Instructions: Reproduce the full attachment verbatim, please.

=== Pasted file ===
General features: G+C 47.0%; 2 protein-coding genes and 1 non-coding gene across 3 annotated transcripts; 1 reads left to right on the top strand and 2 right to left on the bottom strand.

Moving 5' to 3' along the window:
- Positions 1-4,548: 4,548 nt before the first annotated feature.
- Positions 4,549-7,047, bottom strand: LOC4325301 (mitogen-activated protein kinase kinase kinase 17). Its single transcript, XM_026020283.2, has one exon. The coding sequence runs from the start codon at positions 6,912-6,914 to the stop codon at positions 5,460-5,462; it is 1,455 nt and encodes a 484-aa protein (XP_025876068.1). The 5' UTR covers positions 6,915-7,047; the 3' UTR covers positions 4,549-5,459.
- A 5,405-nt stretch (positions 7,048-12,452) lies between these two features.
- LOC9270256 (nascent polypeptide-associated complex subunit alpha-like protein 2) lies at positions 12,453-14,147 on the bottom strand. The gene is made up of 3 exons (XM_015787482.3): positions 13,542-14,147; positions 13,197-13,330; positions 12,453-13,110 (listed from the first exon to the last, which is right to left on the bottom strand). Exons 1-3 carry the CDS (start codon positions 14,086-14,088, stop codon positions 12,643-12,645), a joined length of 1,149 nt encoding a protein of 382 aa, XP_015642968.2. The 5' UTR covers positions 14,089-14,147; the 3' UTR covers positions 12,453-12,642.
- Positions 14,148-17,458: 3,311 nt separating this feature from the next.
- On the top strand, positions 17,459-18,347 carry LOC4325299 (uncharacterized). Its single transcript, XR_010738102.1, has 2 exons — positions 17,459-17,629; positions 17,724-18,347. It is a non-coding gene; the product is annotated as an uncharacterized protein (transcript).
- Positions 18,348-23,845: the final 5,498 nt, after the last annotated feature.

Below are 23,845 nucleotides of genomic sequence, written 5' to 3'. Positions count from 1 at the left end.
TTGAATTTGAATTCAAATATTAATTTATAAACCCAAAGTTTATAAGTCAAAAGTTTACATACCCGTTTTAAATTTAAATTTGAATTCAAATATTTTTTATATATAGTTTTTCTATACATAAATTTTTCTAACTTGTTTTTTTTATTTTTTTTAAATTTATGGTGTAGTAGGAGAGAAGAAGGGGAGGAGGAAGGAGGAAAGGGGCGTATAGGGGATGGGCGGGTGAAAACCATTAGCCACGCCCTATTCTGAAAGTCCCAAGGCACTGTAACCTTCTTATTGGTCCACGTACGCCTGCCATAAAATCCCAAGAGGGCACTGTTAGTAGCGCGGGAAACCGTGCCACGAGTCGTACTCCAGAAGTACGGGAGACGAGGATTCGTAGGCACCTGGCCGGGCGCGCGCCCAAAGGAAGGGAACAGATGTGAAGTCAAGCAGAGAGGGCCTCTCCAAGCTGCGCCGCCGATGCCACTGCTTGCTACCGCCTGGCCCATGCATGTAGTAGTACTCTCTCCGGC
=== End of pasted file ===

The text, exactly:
General features: G+C 47.0%; 2 protein-coding genes and 1 non-coding gene across 3 annotated transcripts; 1 reads left to right on the top strand and 2 right to left on the bottom strand.

Moving 5' to 3' along the window:
- Positions 1-4,548: 4,548 nt before the first annotated feature.
- Positions 4,549-7,047, bottom strand: LOC4325301 (mitogen-activated protein kinase kinase kinase 17). Its single transcript, XM_026020283.2, has one exon. The coding sequence runs from the start codon at positions 6,912-6,914 to the stop codon at positions 5,460-5,462; it is 1,455 nt and encodes a 484-aa protein (XP_025876068.1). The 5' UTR covers positions 6,915-7,047; the 3' UTR covers positions 4,549-5,459.
- A 5,405-nt stretch (positions 7,048-12,452) lies between these two features.
- LOC9270256 (nascent polypeptide-associated complex subunit alpha-like protein 2) lies at positions 12,453-14,147 on the bottom strand. The gene is made up of 3 exons (XM_015787482.3): positions 13,542-14,147; positions 13,197-13,330; positions 12,453-13,110 (listed from the first exon to the last, which is right to left on the bottom strand). Exons 1-3 carry the CDS (start codon positions 14,086-14,088, stop codon positions 12,643-12,645), a joined length of 1,149 nt encoding a protein of 382 aa, XP_015642968.2. The 5' UTR covers positions 14,089-14,147; the 3' UTR covers positions 12,453-12,642.
- Positions 14,148-17,458: 3,311 nt separating this feature from the next.
- On the top strand, positions 17,459-18,347 carry LOC4325299 (uncharacterized). Its single transcript, XR_010738102.1, has 2 exons — positions 17,459-17,629; positions 17,724-18,347. It is a non-coding gene; the product is annotated as an uncharacterized protein (transcript).
- Positions 18,348-23,845: the final 5,498 nt, after the last annotated feature.

Below are 23,845 nucleotides of genomic sequence, written 5' to 3'. Positions count from 1 at the left end.
TTGAATTTGAATTCAAATATTAATTTATAAACCCAAAGTTTATAAGTCAAAAGTTTACATACCCGTTTTAAATTTAAATTTGAATTCAAATATTTTTTATATATAGTTTTTCTATACATAAATTTTTCTAACTTGTTTTTTTTATTTTTTTTAAATTTATGGTGTAGTAGGAGAGAAGAAGGGGAGGAGGAAGGAGGAAAGGGGCGTATAGGGGATGGGCGGGTGAAAACCATTAGCCACGCCCTATTCTGAAAGTCCCAAGGCACTGTAACCTTCTTATTGGTCCACGTACGCCTGCCATAAAATCCCAAGAGGGCACTGTTAGTAGCGCGGGAAACCGTGCCACGAGTCGTACTCCAGAAGTACGGGAGACGAGGATTCGTAGGCACCTGGCCGGGCGCGCGCCCAAAGGAAGGGAACAGATGTGAAGTCAAGCAGAGAGGGCCTCTCCAAGCTGCGCCGCCGATGCCACTGCTTGCTACCGCCTGGCCCATGCATGTAGTAGTACTCTCTCCGGC